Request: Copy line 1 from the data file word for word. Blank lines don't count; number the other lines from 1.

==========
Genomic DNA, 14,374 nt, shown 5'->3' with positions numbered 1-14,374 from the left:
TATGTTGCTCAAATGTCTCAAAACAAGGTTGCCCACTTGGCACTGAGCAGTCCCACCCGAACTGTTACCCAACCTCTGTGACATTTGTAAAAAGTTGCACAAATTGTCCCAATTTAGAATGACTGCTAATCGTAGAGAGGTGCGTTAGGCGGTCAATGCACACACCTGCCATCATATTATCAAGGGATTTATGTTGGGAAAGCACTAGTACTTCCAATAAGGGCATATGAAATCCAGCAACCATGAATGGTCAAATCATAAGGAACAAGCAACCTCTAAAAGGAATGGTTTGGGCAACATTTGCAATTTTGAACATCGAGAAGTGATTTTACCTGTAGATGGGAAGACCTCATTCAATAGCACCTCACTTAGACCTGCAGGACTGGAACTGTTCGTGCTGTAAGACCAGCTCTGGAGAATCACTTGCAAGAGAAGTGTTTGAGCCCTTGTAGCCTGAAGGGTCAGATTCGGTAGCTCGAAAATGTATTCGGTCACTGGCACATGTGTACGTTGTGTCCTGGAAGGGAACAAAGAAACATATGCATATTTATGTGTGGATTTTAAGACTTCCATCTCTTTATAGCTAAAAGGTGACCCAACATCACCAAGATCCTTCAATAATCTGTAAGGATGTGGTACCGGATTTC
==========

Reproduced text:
Genomic DNA, 14,374 nt, shown 5'->3' with positions numbered 1-14,374 from the left: